'It is now a well-settled principle that If an arbitrator, in deciding a dispute before him, does not record his reasons and does not indicate the principles of law on which he has Proceeded, the award is not on that account vitiated. It is only when the arbitrator proceeds to give his reasons or to lay down principles on which he has arrived at his decisions that the court is competent to examine whether he has proceeded contrary to law and is entitled to interfere if such error of law is apparent on the face of the award itself.'
9. We feel that we can advert to one English authority also in this connection with advantage. It is the case of London Export Corporation Ltd. v. Jubilee Coffee Roasting Co. Ltd., (1958) 1 All ER 494. There it has been observed as under:
'Where an arbitration agreement is silent as to the procedure, what attitude should the court adopt in seeking to imply terms? Obviously it does not imply terms which tend or appear to tend to an unjust award, but the court, particularly in commercial arbitrations, does not now, as perhaps once courts did, start on the assumption that the Parties except as otherwise expressly agreed, intended to adopt in its full rigour the procedure which, on long experience, helped by natural conservatism, has commended itself as most appropriate to the courts of law themselves'.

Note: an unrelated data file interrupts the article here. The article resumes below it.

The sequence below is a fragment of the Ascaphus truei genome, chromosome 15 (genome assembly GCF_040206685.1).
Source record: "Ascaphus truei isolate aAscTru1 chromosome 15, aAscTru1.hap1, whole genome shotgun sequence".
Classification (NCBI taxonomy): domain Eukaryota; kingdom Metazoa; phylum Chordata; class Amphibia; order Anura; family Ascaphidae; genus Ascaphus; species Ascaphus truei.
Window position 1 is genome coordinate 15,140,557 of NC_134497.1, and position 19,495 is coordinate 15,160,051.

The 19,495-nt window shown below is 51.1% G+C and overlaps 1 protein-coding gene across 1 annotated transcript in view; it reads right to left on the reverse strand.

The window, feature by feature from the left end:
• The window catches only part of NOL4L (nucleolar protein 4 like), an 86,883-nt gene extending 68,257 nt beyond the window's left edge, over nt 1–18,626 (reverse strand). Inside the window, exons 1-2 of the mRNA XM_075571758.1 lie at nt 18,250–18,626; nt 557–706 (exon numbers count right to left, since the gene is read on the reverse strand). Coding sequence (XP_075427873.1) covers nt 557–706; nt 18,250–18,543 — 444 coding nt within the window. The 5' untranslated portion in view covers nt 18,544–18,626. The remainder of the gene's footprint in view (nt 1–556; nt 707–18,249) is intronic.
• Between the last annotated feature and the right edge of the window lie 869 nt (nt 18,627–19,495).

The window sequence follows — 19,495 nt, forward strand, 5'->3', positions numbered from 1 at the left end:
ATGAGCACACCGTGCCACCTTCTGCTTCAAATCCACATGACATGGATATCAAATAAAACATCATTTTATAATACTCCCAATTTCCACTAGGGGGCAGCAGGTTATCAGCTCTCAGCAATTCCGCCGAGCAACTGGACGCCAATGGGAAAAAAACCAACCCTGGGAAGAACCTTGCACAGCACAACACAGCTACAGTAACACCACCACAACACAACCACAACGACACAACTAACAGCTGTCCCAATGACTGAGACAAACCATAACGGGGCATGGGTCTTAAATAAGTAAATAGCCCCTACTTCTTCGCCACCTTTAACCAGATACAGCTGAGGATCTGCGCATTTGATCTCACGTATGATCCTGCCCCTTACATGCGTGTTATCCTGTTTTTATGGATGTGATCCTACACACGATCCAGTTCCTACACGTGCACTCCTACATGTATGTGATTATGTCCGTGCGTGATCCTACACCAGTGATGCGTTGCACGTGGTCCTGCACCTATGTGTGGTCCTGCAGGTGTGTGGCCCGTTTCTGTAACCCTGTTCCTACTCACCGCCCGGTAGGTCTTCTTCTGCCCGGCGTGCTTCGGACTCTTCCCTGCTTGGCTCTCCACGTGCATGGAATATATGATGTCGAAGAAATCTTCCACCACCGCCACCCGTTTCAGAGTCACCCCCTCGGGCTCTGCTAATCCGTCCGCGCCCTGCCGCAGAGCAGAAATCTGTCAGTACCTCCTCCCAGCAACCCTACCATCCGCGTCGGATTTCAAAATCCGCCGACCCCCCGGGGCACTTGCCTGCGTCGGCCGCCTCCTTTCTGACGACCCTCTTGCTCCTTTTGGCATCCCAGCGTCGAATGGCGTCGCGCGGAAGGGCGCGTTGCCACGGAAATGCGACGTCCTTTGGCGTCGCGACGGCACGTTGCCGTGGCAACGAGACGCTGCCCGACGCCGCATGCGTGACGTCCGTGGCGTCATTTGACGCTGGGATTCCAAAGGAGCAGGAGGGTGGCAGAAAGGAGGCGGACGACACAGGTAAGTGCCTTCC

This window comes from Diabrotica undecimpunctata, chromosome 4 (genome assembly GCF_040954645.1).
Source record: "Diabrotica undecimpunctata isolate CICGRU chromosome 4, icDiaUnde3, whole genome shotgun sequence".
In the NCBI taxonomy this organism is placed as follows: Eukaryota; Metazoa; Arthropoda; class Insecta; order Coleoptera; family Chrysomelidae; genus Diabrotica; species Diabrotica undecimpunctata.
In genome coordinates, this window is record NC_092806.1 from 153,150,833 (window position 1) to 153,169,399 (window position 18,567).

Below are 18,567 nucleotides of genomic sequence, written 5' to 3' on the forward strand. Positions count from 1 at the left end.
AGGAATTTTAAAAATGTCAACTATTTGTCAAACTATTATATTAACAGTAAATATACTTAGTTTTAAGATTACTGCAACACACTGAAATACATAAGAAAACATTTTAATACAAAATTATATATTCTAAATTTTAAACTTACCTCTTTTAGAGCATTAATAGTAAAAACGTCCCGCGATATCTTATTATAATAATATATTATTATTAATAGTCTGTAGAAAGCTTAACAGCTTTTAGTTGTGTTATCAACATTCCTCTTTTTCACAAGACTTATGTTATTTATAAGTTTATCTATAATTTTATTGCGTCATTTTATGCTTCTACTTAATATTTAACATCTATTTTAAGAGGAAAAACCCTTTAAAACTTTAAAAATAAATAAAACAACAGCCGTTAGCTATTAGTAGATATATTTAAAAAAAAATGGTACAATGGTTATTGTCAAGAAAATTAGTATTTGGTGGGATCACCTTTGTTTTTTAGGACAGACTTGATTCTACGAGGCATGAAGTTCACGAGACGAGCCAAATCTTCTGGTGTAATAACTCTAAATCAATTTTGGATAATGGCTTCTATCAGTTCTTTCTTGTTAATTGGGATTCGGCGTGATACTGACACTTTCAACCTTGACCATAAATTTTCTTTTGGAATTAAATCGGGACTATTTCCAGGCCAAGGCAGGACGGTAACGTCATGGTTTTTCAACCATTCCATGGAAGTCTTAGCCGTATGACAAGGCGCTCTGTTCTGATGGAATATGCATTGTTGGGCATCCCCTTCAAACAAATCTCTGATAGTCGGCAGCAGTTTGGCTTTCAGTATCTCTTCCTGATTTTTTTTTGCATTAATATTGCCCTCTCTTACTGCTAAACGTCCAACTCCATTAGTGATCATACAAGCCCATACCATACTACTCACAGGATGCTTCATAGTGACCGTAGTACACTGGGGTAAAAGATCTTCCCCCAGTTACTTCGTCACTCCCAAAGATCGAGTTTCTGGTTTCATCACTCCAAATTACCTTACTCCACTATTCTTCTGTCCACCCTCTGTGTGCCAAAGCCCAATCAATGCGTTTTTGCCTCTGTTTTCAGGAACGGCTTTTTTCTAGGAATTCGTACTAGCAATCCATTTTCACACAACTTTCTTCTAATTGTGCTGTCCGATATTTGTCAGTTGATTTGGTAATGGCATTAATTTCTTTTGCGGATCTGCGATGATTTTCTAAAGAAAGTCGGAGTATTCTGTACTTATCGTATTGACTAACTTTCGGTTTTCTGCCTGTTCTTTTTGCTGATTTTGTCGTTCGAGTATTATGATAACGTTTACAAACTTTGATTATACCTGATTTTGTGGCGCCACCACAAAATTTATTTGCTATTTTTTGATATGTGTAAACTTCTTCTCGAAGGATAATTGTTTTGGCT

10. In view of the settled legal position and the sound reasons underlying them, it is difficult even for us to entertain the objections raised by Mr. Desai for the contractor applicant.
11. Mr. Desai, however, urged that under S. 29 of the Act, the contractor applicant should be awarded interest at the rate of 6% per annum by the court while giving decree on the basis of the award. As the matter has to go back to the trial court for taking further proceedings of drawing of the decree in the matter, we do not give any direction in that connection. It will be open to the contractor-applicant to move the court dealing with the matter for the appropriate relief regarding interest.
12. The result is that the appeal succeeds- The order of the trial court setting aside the award is quashed and the matter is remanded to the trial court for taking further proceedings of drawing the decree according to law, In view of the circumstances of the case, there will be no order as to costs of this appeal 12-3-1976.
In view of the appeal itself having been allowed the cross-objection did not survive.
13. Appeal Allowed.